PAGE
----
I was looking at one of my favorite blogs, Brooklyn Blonde, today, and one of her most recent posts titled “What Brings You Joy?”
As I clicked through and read the inspiration behind the post, I learned more about a philosophy that I thought was so interesting, I had to share it.
“Thin Slices of Joy” is the principle behind the book “Joy on Demand: The Art of Discovering the Happiness Within,” written by a former Google worker who became a mindfulness instructor at the company, eventually helping countless others find happiness. “Thin Slices of Joy” is essentially the working theory behind this book that may very well lead you to take those first steps toward finding more joy, every day.
What about the man behind the theory? Chade-Meng tan, according to this article in the New York Times, found little joy through his accomplishments and success as an engineer and programmer. Instead, it was tapping into his own awareness, finding his own small moments of gratefulness, that eventually led this self-described “constantly miserable” man to find his own joy, and then in turn lead others there.
Can one master happiness? I’m not sure. But what I do know is, all of us can take steps to recognize small things around us that lead us down the path of joy. Measurable joy. Joy that adds up, and then lifts us.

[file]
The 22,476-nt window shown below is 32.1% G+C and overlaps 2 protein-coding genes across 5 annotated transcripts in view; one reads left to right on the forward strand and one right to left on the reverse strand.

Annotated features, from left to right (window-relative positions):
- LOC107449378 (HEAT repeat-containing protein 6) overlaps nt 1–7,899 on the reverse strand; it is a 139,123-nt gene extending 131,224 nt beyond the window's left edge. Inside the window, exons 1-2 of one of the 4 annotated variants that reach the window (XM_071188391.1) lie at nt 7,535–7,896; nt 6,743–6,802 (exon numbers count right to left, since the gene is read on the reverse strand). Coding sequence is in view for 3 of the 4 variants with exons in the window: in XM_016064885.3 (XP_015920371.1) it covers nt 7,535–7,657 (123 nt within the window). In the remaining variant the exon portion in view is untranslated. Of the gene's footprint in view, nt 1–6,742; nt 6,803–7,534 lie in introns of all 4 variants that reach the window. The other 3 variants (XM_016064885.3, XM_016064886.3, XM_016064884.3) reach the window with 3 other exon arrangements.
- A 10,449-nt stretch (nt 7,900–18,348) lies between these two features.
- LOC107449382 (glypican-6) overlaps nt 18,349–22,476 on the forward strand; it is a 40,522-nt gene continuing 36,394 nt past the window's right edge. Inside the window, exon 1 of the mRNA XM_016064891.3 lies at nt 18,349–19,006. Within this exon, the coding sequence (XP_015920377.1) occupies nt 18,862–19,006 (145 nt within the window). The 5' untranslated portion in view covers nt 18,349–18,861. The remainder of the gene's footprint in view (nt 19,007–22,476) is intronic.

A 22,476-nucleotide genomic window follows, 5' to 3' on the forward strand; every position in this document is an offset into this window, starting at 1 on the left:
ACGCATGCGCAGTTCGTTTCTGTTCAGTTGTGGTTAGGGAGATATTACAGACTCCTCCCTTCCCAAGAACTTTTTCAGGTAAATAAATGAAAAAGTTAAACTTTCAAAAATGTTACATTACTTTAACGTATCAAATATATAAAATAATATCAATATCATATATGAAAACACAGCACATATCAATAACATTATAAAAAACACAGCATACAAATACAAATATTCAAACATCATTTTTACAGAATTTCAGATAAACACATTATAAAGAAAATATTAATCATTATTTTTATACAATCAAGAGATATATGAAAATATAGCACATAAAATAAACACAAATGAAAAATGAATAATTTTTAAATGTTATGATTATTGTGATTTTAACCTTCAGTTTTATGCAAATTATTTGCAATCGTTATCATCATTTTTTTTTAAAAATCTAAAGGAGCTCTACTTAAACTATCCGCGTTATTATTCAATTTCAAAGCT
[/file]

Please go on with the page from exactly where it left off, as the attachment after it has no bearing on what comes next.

If you’re curious about the basic idea behind Tan’s theory, check out an excerpt from this Quartz article. It’s fascinating:
“In his latest book, Joy on Demand, the Google veteran describes his path from someone who was ‘constantly miserable’ to a much happier guy. How did he get there? Sometime in his mid-20s, he discovered that he wasn’t stuck with self-loathing; temperament, he found, is malleable.
Successfully reshaping your mindset, he argues, has less to do with hours of therapy and more to do with mental exercises, including one that helps you recognize ‘thin slices of joy.’
‘Right now, I’m a little thirsty, so I will drink a bit of water. And when I do that, I experience a thin slice of joy both in space and time,’ he told CBC News. ‘It’s not like ‘Yay!’’ he notes in Joy on Demand. ‘It’s like, ‘Oh, it’s kind of nice.’’
Usually these events are unremarkable: a bite of food, the sensation of stepping from a hot room to an air-conditioned room, the moment of connection in receiving a text from an old friend. Although they last two or three seconds, the moments add up, and the more you notice joy, the more you will experience joy, Tan argues.”
In practice, these steps seem similar to finding moments of gratitude. It’s training our minds and our hearts to recognize the small bits of good in the midst of the busyness and craziness of life.
And you know what? When we train ourselves to focus on positive moments, no matter how small, eventually that practice—the practice of gratefulness—becomes our tendency.
Today I invite you to practice this tenet of Tan’s philosophy. May we all, amidst the tornadoes of our days, find one moment of recognition (or ten! let’s aim high!) where we see that thin slice of joy, that it may lead us to greater happiness.3